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Is solar PV our best bet against the impending gas price bubble?

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There has been a major debate raging in Australian energy circles these past few years about which energy source will deliver the cheapest prices for electricity and the lowest-cost abatement, as we commence the task of decarbonising the grid.

Essentially, for home owners and businesses, it comes down to a choice between two: solar PV on rooftops, or gas – notwithstanding the fact that the renewable energy target will deliver a lot of wind energy. Most utilities, heavily invested in the gas industry, want you to believe that gas is the most efficient option – and appear to have the support of some of statutory bodies. This has helped define the political posturing around solar PV incentives, and some of the surprising decisions made in policy formulation.

Instinctively, however, homeowners are leaning towards solar, and they are probably right. But they won’t get much help from the statutory bodies that are employed to analyse the issue and provide advice to federal and state governments.

In matters of electricity, particularly with the dramatic technological advances and declining cost curves, Australia has been poorly served by bodies such as independent pricing regulators, and the Productivity Commission. They are simply unable or unwilling to keep up with developments, continually are out of the ball park on technology costs, and like to present rosy scenarios of conventional fuels. Utilities are using these ill-conceived conclusions to protect their own interests, and politicians are simply being hoodwinked.

A submission from the Melbourne Energy Institute to the Productivity Commissions’s recent report on electricity prices highlight how – contrary to the “institutionalised” belief that dominates policy formulation – solar PV can deliver the most cost-effective solutions to distributed generation, and its cost of abatement is probably little different to the carbon price.

That’s not what the Productivity Commission found, but the Melbourne Energy Institute accuses it of working with out-of-date cost assumptions, and says it took the worst-case scenario on solar PV and the best-case scenario with gas.

Let’s take the Productivity Commission’s conclusion on solar PV’s ability to meet peak demand. It suggested it would come at a cost of $1.5 million per MW, but the institute says this was based on a levellised cost of energy at $350/MWh. But the recent tender for the ACT solar auction was at a price of half that, and proponents of utility-scale solar PV farms in Queensland and Western Australia suggest they can be built cheaper again.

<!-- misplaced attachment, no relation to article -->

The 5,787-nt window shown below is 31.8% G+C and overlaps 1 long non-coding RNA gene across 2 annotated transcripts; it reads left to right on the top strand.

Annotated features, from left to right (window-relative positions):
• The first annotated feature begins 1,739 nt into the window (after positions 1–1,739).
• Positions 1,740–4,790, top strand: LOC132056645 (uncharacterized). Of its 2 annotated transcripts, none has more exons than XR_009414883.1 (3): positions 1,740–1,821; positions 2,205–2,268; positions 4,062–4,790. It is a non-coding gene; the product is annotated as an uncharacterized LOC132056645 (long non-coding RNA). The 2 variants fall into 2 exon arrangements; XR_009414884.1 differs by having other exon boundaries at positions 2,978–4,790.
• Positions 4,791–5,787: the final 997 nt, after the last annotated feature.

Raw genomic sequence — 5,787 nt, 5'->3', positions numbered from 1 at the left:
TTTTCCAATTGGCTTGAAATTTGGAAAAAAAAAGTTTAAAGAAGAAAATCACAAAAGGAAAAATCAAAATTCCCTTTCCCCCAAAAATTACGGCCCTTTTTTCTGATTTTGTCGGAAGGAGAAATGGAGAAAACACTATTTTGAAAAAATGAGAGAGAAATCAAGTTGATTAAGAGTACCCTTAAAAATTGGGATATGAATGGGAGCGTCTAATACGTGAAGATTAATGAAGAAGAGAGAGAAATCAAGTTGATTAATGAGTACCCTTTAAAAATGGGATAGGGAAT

The IEA suggests utility-scale solar PV is around $150/MWh, and in many areas it is below that. The Institute says that even allowing for the supposed ability of PV to be able to supply 30 per cent of its capacity in peak demand, this cost to supply peak power falls to $0.8 million.

The Institute also notes that the Productivity Commission’s estimate of the cost of installed capacity of rooftop solar PV is based on a costs of between $5,030 to $5,845 per kW. Again, the institute suggests that the price of rooftop PV for rooftops in the Australian market is already less than half that estimate.

It is not surprising that the Productivity Commission struggles to keep up with developments. It even forgot its own revisions to its cost of abatement estimates of solar PV, which had originally put at $432 and $1,042 per tonne, before revising these down to $177/t/CO2 and $497/t/CO2 late last year. Now it’s returned to its original formula, but the Institute suggests these are way out of kilter.

Apart from relying on out of date technology costs, they also calculate the total cost of subsidy rather than the marginal cost. The institute suggests that the drop in subsidies implies a current cost of abatement of as low as $25/tonne (over  a 25-year period). It could be argued that the vast majority of Australia’s rooftop PV capacity will be installed at a zero cost of abatement.

Gas also gets an inside run with the Productivity Commission. Its cost of meeting peak demand is put at $0.3 Million/MW peak, but the Institute points out that there does not appear to be any consideration for either the cost of gas distribution (more networks), or even the cost of the gas itself.

The gas industry itself expects domestic gas prices to at least double from recent levels within two years, and perhaps even quadruple, as prices rise to match the international price of gas. This will happen because most of the gas on the east coast will go to meeting export contracts from the large LNG facilities now being built. That means that the levellised cost of electricity from gas will also jump, from the $100/MWh that the productivity Commission uses for its calculations, to at least the $150/MWh level suggested by the recent assessment of the Bureau of Resources and Energy Economics. That puts the cost of gas in the same ballpark as solar. That’s where things get very interesting for both industries.